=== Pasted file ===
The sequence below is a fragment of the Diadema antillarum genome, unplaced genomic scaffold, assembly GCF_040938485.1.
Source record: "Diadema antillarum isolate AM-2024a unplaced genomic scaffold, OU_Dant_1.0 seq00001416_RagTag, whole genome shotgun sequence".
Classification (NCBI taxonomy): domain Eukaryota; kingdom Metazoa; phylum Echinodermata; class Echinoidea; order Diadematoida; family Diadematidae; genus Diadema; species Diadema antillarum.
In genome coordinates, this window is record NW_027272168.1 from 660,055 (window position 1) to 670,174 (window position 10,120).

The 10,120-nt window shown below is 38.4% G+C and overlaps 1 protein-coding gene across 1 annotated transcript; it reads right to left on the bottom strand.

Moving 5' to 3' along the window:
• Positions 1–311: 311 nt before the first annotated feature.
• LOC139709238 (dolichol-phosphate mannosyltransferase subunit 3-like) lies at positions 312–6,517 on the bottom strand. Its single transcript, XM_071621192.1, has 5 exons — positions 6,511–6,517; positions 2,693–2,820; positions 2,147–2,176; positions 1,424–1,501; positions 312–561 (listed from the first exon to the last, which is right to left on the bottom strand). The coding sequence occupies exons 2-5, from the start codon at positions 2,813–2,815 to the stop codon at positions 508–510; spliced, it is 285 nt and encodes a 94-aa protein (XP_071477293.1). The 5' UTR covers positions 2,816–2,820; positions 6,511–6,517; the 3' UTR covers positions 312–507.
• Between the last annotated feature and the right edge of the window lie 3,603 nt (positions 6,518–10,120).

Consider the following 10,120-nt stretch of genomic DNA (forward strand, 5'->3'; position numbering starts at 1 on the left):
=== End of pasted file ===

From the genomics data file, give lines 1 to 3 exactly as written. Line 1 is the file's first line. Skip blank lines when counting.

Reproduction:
The sequence below is a fragment of the Diadema antillarum genome, unplaced genomic scaffold, assembly GCF_040938485.1.
Source record: "Diadema antillarum isolate AM-2024a unplaced genomic scaffold, OU_Dant_1.0 seq00001416_RagTag, whole genome shotgun sequence".
Classification (NCBI taxonomy): domain Eukaryota; kingdom Metazoa; phylum Echinodermata; class Echinoidea; order Diadematoida; family Diadematidae; genus Diadema; species Diadema antillarum.